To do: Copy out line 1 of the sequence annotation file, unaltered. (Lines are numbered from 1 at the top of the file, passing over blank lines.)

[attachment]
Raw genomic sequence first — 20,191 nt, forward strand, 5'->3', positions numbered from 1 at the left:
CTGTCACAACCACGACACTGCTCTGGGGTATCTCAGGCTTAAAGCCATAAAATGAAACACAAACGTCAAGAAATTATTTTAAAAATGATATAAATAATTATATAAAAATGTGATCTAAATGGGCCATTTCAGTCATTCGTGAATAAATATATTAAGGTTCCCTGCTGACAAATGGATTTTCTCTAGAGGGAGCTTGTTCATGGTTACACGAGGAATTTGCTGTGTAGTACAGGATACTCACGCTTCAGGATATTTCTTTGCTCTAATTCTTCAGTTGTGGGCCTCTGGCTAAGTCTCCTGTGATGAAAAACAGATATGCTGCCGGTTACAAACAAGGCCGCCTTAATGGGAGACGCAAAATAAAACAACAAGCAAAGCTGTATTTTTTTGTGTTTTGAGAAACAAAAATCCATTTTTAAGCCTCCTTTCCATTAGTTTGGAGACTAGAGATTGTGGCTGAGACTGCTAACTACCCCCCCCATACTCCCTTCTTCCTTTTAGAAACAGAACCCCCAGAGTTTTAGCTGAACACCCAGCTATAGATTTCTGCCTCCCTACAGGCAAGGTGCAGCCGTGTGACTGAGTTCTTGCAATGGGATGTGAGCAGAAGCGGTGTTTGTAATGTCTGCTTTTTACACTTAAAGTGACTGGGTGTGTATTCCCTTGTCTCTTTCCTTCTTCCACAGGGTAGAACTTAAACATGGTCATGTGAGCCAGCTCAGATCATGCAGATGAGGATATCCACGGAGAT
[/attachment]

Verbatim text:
Raw genomic sequence first — 20,191 nt, forward strand, 5'->3', positions numbered from 1 at the left: